Grokking Algorithms Is Out
Why write another algorithms book?
Grokking algorithms is easier to read:
That's the section on hash functions in both Introduction to Algorithms and Grokking Algorithms. I'm a visual learner, so my book has 400+ illustrations. Grokking Algorithms is also example-driven, so I give plenty of real-world examples in the book. Here's how my chapter on breadth-first search starts out:
Suppose you're in San Francisco, and you want to go from Twin Peaks to the Golden Gate bridge. You want to get there by bus, with the minimum number of transfers. Here are your options:
Here's how the chapter on graphs in Introduction to Algorithms begins:
We can choose between two standard ways to represent a graph G = (V, E): as a collection of adjacency lists or as an adjacency matrix. Either way applies to both directed and undirected graphs.
Grokking algorithms is also a lot thinner:
It is thin enough that anyone can hope to read it cover-to-cover. It's perfect for:
- bootcamp grads who want to understand algorithms
- high school students who enjoy programming
- college students who find the standard textbooks hard to understand.
- anyone who wants to know what algorithms are! It really is an easy read -- my mom understood binary search after reading the first chapter.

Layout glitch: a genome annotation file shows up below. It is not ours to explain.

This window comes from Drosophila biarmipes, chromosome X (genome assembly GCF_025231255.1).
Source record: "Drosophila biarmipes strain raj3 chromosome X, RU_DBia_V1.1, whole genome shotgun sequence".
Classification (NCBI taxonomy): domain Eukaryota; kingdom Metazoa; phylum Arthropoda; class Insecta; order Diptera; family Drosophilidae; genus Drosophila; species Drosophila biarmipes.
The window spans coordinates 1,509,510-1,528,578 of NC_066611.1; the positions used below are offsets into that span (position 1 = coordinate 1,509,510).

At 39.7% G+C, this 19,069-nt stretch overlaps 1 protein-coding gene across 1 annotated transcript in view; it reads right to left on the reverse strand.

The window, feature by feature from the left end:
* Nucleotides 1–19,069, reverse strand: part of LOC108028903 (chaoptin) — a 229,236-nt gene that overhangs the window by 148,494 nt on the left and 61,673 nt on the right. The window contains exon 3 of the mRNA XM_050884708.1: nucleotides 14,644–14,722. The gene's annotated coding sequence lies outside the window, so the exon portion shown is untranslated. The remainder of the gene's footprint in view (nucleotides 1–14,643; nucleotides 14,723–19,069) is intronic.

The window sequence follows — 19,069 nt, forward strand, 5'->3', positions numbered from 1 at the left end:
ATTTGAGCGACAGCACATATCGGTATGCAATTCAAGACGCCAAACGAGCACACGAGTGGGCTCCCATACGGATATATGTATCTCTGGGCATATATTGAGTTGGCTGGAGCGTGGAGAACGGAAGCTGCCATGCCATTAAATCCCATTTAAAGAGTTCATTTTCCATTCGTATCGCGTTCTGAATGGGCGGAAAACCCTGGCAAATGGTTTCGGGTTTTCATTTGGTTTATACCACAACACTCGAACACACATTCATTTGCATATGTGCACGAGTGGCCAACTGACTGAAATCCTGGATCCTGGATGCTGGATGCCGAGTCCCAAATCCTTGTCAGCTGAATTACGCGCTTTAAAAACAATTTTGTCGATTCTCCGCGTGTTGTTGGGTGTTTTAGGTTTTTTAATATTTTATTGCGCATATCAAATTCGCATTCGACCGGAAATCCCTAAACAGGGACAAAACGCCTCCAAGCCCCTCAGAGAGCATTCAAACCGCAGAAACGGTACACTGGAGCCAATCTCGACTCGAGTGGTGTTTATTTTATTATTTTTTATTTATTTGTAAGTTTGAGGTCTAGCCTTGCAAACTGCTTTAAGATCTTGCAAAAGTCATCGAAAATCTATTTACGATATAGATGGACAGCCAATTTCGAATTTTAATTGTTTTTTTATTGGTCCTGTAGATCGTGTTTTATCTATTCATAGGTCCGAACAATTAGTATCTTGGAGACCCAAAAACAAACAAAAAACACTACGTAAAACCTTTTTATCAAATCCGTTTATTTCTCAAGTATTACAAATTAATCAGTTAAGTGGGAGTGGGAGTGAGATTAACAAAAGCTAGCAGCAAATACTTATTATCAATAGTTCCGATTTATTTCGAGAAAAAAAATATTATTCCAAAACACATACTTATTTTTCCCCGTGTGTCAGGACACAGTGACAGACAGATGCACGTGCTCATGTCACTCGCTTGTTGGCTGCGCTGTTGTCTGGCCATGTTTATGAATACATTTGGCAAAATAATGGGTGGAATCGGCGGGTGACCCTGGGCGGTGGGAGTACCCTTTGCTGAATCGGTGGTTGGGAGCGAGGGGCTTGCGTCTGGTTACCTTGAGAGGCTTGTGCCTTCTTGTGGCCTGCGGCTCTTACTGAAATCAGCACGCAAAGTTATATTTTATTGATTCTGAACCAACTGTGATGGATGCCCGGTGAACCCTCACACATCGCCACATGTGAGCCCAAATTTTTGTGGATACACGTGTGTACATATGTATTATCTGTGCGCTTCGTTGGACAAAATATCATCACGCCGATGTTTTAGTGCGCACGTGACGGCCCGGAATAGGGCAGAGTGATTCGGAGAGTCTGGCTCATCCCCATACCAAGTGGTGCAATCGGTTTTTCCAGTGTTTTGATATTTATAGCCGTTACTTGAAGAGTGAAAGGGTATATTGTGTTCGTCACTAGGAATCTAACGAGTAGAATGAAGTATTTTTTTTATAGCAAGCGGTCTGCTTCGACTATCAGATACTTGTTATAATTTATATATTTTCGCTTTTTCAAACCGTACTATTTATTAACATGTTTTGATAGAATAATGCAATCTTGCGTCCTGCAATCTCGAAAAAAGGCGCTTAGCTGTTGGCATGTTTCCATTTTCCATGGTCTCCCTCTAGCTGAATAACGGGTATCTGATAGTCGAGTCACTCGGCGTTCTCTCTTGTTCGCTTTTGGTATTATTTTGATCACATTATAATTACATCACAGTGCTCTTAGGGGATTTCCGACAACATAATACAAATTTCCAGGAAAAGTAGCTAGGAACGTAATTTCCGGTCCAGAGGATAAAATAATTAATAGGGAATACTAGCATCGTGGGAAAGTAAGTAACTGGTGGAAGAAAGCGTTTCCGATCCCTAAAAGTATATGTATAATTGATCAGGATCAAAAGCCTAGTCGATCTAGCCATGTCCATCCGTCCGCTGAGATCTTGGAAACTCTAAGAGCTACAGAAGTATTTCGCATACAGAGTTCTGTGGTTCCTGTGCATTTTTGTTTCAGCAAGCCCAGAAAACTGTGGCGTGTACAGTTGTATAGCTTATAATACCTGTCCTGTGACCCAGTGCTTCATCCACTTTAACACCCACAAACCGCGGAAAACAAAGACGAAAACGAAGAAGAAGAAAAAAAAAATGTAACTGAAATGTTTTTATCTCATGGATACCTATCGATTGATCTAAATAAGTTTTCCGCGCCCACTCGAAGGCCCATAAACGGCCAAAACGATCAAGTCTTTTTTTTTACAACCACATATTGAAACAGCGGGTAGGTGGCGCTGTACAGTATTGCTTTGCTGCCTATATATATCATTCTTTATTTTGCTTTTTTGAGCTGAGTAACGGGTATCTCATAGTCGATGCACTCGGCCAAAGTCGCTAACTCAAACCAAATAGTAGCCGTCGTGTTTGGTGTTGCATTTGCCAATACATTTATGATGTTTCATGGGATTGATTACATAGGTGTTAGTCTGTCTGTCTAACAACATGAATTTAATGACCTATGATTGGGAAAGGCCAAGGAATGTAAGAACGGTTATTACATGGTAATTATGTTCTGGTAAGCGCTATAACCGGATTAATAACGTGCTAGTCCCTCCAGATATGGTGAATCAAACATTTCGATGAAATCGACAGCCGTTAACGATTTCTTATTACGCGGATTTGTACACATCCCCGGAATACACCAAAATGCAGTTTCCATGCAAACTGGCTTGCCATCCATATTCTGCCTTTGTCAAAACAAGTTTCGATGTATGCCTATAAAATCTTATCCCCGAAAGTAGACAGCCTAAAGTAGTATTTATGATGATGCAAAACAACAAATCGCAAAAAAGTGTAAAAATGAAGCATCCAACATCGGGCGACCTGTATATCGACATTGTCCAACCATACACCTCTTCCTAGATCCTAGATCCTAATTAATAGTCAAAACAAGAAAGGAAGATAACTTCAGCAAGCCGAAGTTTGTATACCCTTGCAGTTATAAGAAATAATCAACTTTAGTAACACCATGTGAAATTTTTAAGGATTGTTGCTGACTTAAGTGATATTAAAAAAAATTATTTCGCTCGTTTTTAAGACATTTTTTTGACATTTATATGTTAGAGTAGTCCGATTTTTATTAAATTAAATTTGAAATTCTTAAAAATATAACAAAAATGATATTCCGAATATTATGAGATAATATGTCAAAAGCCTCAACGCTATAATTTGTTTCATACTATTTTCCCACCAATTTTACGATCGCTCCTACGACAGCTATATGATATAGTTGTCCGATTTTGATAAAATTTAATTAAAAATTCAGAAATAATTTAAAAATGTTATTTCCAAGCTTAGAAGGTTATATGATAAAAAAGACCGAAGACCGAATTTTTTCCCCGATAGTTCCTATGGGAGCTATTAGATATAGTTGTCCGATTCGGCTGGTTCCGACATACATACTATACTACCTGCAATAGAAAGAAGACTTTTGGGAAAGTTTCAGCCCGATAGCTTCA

Grokking algorithms was published by Manning Publications. They have been very knowledgeable and professional throughout this process. They even let me upload all the images from the book, and they are available for free for non-commercial use here.
Finally, here are some nice reader comments:
Very cool examples of divide and conquer! Should be included in every functional programming book.
The explanation of Big-O notation itself is worth the price of admission. Big-O usually trips up first-timers to the subject, but the author did an excellent job of explaining the subject lucidly.
I really love this book, and the new chapters and update diagrams really make it shine. Even though I consider myself an experienced developer, I found the updated sections on hashtables, graphs, and greedy algorithms refreshing.
The book reads really easy. You might just grab a book one afternoon and a few hours later realize you’ve read an entire math book in one go!
This is the most approachable book on Algorithms that every high school student taking AP Computer Science or any college student majoring in Computer Science should read.
This is the book I’ve been waiting for to share with both my kids who are interested in programming AND my adult learners attending the various introductory programming meetups I run.
I had a lot of fun writing this book, and I hope you have fun reading it!